Before you even start shopping for a home, it may be best to get pre-approved for a mortgage, first.
So what’s a mortgage, you ask? Even though the etymology of the word comes from “mort,” meaning “death,” it’s not as bad as it sounds.
Since most people cannot afford to pay for a new house with all cash, that is where a mortgage comes in handy. A mortgage is a legal agreement between a home-buyer and a lender, in which the buyer promises to repay the loan over a period of time, usually over 15 to 30 years. (However, if a buyer fails to pay the required debt payments, the lender retains the right to take the property.)
Buyers will need to take a look at their credit scores and assess their current financial situation to make sure they qualify. The higher your FICO score, and the better your financials are, the more credit the lender will likely be willing to extend to you.
The first step is to find a lending institution or mortgage broker and provide them with your financial information, such as W-2’s, savings and investments, and any racked up debt. The lender will then review that information and assess how much they’re willing to lend.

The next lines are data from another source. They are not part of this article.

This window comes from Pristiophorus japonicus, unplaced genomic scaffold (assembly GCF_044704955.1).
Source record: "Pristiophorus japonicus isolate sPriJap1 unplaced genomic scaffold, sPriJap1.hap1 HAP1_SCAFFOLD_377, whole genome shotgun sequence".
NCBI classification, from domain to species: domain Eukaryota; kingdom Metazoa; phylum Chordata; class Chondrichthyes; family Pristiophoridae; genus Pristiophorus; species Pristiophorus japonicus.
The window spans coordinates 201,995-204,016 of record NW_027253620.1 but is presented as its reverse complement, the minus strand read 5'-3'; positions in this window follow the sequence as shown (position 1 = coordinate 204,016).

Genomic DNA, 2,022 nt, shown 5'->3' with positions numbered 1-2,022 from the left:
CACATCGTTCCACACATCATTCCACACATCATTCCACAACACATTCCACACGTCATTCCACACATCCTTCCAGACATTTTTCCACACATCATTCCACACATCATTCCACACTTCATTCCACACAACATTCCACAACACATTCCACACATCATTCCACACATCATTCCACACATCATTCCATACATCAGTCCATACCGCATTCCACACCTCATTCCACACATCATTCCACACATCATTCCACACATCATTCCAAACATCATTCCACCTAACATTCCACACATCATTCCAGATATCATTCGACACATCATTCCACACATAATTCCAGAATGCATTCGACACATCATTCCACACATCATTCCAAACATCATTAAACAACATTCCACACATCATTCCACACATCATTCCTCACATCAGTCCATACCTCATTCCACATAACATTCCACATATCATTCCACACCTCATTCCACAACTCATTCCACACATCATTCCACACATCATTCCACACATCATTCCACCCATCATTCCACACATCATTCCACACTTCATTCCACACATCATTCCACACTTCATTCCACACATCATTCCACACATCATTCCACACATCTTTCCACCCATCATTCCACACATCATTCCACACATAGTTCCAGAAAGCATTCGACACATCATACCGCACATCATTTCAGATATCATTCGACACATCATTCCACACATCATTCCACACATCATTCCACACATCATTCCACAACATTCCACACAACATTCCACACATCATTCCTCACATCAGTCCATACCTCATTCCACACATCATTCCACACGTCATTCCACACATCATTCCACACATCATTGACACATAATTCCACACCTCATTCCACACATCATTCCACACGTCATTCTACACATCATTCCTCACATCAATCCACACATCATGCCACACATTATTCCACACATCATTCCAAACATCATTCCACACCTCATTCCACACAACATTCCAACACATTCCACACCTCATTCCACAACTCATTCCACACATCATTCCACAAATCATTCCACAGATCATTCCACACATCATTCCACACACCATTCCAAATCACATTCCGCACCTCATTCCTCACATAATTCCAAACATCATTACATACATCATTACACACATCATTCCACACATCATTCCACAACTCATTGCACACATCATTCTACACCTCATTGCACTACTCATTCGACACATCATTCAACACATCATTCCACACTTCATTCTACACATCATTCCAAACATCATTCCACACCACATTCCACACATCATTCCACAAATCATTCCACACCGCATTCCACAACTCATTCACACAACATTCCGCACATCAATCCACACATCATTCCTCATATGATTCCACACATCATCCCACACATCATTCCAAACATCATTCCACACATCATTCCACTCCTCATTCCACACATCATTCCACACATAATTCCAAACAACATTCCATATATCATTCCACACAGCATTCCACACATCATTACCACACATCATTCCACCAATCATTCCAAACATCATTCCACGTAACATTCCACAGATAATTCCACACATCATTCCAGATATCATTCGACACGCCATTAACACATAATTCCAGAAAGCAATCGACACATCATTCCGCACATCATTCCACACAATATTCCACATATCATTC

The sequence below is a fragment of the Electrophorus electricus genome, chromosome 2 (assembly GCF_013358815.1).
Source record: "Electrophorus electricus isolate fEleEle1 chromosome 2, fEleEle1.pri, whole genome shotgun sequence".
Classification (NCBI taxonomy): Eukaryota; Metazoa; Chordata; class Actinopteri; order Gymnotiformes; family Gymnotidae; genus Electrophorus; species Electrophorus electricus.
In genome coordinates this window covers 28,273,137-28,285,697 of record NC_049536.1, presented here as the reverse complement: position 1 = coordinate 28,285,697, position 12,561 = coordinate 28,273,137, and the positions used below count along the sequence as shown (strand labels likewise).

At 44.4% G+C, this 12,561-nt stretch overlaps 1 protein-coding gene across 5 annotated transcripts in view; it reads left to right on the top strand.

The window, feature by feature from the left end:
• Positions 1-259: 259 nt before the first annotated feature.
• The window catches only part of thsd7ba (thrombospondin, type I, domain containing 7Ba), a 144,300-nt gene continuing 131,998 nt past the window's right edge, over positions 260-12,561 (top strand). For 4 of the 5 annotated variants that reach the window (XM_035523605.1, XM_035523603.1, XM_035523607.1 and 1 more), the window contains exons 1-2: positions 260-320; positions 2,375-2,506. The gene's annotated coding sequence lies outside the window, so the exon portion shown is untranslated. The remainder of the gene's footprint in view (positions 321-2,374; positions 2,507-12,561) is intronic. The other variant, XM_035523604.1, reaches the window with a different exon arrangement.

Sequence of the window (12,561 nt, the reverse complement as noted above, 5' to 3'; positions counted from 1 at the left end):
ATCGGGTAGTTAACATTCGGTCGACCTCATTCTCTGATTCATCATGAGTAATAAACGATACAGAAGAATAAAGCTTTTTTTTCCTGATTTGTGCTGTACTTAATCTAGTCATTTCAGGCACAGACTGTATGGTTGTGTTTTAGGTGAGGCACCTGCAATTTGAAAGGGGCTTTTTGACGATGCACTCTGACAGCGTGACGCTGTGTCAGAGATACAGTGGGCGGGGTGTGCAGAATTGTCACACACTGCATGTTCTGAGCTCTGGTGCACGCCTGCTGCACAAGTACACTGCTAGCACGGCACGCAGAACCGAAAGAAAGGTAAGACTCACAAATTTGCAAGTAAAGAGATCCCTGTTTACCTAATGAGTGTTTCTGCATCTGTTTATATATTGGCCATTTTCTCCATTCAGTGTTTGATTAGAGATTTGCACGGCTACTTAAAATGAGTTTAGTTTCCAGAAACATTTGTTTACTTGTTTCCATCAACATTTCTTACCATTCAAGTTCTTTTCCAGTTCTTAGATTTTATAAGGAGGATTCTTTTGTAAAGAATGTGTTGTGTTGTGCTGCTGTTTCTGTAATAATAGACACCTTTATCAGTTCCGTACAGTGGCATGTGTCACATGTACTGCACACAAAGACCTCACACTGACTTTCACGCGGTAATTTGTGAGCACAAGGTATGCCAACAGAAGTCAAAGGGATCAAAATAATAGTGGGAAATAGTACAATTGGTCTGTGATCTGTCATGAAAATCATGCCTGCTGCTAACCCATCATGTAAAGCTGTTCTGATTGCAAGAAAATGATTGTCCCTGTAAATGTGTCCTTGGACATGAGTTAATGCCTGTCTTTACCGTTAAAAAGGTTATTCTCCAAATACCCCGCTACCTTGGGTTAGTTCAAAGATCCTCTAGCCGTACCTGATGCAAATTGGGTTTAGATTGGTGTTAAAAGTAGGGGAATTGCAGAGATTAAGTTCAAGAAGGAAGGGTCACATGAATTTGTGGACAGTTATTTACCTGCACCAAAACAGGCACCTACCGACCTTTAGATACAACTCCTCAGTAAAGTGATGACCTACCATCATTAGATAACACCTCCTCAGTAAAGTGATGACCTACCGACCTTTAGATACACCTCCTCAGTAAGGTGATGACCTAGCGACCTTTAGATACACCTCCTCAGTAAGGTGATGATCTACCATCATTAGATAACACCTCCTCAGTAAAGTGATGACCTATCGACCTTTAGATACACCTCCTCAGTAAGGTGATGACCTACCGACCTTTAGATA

Once pre-approved, there are several other costs that are factored into a monthly mortgage payment, such as interest, taxes, and homeowners insurance.
The interest on the loan is the lender’s “reward” for taking the risk of extending credit to you, and the governing rate will depend on the life of the loan, as well as your credit-worthiness. Further, every home-owner must pay applicable state and local property taxes, but can often bundle those additional costs into their monthly mortgage payments. Lastly, most buyers will be required to purchase insurance, which like real-estate taxes, can be made with each mortgage payment.
While individuals are usually free to own a home without having insurance, when securing a loan, a lender will typically require protection against floods, theft, and other disasters, as a condition of extending credit.
Another type of insurance is known as “PMI,” or private mortgage insurance, which is mandatory for people who buy a home with a down payment of less than 20% of the cost. (PMIs ensure that the lender is safeguarded in the event that the borrower defaults on the loan.)
Should you have any questions about mortgages, or about purchasing a home, please feel free to reach out to any one of our capable real-estate attorneys, at 212-619-5400.